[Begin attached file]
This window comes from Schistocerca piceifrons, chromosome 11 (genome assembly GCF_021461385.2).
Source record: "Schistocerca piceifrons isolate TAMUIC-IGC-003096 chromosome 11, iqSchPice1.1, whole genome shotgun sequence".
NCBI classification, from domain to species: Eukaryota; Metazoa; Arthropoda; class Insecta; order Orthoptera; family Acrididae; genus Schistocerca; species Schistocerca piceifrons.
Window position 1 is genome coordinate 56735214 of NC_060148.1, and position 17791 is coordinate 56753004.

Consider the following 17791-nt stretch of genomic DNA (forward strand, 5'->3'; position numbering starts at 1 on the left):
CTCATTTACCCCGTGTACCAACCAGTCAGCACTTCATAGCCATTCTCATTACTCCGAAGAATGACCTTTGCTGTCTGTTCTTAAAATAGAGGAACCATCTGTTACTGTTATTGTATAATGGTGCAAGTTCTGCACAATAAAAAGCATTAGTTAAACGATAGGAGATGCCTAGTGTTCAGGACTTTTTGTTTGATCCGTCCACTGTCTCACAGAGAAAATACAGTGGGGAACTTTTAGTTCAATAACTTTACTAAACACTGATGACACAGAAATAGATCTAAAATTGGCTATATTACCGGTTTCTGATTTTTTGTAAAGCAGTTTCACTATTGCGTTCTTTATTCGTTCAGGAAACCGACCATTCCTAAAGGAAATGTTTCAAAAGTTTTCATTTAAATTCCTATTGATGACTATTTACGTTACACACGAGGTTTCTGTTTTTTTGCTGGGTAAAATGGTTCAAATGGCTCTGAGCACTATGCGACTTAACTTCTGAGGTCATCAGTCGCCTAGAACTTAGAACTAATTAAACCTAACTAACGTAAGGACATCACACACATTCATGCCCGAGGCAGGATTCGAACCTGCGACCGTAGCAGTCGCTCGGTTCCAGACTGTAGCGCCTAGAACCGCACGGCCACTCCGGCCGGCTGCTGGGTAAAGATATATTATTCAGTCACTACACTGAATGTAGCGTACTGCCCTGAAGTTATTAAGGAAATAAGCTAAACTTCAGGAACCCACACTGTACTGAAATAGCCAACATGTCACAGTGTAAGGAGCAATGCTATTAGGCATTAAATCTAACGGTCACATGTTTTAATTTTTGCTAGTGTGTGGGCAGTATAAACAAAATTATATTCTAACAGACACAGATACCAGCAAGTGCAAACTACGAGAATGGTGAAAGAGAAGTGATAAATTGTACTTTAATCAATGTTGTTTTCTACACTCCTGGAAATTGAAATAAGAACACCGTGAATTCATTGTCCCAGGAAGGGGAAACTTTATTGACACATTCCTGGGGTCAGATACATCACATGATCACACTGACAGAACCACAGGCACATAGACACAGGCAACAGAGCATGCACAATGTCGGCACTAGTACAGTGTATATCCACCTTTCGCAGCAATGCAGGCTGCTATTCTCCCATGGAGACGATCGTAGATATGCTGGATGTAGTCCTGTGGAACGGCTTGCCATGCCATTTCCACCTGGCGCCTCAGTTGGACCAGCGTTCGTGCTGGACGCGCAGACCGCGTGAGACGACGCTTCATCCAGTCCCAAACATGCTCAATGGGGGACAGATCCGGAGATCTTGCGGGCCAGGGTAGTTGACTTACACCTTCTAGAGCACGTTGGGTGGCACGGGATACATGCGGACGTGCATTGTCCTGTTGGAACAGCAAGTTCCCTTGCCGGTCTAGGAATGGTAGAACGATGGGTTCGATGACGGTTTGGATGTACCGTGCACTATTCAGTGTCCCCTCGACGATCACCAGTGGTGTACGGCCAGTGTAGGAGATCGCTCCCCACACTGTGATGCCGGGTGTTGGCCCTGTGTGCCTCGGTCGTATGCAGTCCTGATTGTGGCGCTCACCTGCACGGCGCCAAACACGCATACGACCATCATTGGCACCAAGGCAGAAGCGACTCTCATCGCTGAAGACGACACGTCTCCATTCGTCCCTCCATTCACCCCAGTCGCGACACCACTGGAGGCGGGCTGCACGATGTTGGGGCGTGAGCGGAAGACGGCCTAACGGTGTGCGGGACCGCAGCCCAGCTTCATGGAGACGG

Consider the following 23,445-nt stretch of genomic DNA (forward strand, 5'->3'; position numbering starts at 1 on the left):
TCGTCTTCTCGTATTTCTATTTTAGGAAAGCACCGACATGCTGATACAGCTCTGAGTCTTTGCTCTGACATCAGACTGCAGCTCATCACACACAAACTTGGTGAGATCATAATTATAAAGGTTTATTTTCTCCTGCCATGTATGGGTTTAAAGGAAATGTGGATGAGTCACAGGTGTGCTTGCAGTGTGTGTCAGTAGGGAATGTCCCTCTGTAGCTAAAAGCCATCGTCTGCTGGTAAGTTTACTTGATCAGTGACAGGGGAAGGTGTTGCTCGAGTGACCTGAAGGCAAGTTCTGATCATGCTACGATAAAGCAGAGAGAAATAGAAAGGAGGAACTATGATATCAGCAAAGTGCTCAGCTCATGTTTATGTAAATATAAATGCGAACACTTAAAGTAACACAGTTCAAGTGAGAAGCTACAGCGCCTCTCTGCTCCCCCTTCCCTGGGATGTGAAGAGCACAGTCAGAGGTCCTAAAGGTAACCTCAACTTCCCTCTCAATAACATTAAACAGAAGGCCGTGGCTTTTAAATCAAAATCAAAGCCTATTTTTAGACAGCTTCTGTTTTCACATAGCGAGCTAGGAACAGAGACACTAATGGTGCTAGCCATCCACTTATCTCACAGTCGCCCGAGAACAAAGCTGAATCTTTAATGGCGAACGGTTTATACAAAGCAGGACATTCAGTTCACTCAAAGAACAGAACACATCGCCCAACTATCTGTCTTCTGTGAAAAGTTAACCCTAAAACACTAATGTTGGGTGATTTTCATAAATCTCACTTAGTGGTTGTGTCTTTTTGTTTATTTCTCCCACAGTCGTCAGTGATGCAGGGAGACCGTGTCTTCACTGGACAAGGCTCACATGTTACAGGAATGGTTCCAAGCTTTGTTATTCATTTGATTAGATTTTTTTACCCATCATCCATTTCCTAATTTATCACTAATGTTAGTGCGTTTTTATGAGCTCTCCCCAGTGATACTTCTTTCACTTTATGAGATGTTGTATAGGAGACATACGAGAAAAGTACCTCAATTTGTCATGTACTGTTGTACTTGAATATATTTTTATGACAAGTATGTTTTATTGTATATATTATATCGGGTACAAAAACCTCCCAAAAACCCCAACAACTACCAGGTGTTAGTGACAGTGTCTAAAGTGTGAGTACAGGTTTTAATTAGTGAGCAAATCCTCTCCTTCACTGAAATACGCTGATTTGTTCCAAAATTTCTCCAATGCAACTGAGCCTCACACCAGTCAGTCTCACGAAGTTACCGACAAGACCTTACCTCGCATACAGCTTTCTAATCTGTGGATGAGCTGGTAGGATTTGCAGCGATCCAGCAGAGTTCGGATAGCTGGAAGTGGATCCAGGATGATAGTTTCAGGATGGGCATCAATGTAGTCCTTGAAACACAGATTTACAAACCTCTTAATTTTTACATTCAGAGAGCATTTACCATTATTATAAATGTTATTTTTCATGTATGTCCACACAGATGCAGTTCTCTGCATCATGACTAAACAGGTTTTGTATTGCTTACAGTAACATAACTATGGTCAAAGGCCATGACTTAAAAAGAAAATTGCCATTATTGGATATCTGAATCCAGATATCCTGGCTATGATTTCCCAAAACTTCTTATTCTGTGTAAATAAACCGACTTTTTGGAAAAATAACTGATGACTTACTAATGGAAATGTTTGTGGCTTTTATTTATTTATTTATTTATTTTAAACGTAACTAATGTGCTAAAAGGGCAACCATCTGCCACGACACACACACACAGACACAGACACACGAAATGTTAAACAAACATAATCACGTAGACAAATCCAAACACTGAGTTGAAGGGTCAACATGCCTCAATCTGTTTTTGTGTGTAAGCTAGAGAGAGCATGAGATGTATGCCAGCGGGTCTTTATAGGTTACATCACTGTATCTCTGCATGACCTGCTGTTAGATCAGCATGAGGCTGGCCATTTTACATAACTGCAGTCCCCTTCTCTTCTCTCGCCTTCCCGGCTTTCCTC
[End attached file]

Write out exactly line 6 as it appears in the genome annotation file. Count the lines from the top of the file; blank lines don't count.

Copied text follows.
CTCATTTACCCCGTGTACCAACCAGTCAGCACTTCATAGCCATTCTCATTACTCCGAAGAATGACCTTTGCTGTCTGTTCTTAAAATAGAGGAACCATCTGTTACTGTTATTGTATAATGGTGCAAGTTCTGCACAATAAAAAGCATTAGTTAAACGATAGGAGATGCCTAGTGTTCAGGACTTTTTGTTTGATCCGTCCACTGTCTCACAGAGAAAATACAGTGGGGAACTTTTAGTTCAATAACTTTACTAAACACTGATGACACAGAAATAGATCTAAAATTGGCTATATTACCGGTTTCTGATTTTTTGTAAAGCAGTTTCACTATTGCGTTCTTTATTCGTTCAGGAAACCGACCATTCCTAAAGGAAATGTTTCAAAAGTTTTCATTTAAATTCCTATTGATGACTATTTACGTTACACACGAGGTTTCTGTTTTTTTGCTGGGTAAAATGGTTCAAATGGCTCTGAGCACTATGCGACTTAACTTCTGAGGTCATCAGTCGCCTAGAACTTAGAACTAATTAAACCTAACTAACGTAAGGACATCACACACATTCATGCCCGAGGCAGGATTCGAACCTGCGACCGTAGCAGTCGCTCGGTTCCAGACTGTAGCGCCTAGAACCGCACGGCCACTCCGGCCGGCTGCTGGGTAAAGATATATTATTCAGTCACTACACTGAATGTAGCGTACTGCCCTGAAGTTATTAAGGAAATAAGCTAAACTTCAGGAACCCACACTGTACTGAAATAGCCAACATGTCACAGTGTAAGGAGCAATGCTATTAGGCATTAAATCTAACGGTCACATGTTTTAATTTTTGCTAGTGTGTGGGCAGTATAAACAAAATTATATTCTAACAGACACAGATACCAGCAAGTGCAAACTACGAGAATGGTGAAAGAGAAGTGATAAATTGTACTTTAATCAATGTTGTTTTCTACACTCCTGGAAATTGAAATAAGAACACCGTGAATTCATTGTCCCAGGAAGGGGAAACTTTATTGACACATTCCTGGGGTCAGATACATCACATGATCACACTGACAGAACCACAGGCACATAGACACAGGCAACAGAGCATGCACAATGTCGGCACTAGTACAGTGTATATCCACCTTTCGCAGCAATGCAGGCTGCTATTCTCCCATGGAGACGATCGTAGATATGCTGGATGTAGTCCTGTGGAACGGCTTGCCATGCCATTTCCACCTGGCGCCTCAGTTGGACCAGCGTTCGTGCTGGACGCGCAGACCGCGTGAGACGACGCTTCATCCAGTCCCAAACATGCTCAATGGGGGACAGATCCGGAGATCTTGCGGGCCAGGGTAGTTGACTTACACCTTCTAGAGCACGTTGGGTGGCACGGGATACATGCGGACGTGCATTGTCCTGTTGGAACAGCAAGTTCCCTTGCCGGTCTAGGAATGGTAGAACGATGGGTTCGATGACGGTTTGGATGTACCGTGCACTATTCAGTGTCCCCTCGACGATCACCAGTGGTGTACGGCCAGTGTAGGAGATCGCTCCCCACACTGTGATGCCGGGTGTTGGCCCTGTGTGCCTCGGTCGTATGCAGTCCTGATTGTGGCGCTCACCTGCACGGCGCCAAACACGCATACGACCATCATTGGCACCAAGGCAGAAGCGACTCTCATCGCTGAAGACGACACGTCTCCATTCGTCCCTCCATTCACCCCAGTCGCGACACCACTGGAGGCGGGCTGCACGATGTTGGGGCGTGAGCGGAAGACGGCCTAACGGTGTGCGGGACCGCAGCCCAGCTTCATGGAGACGG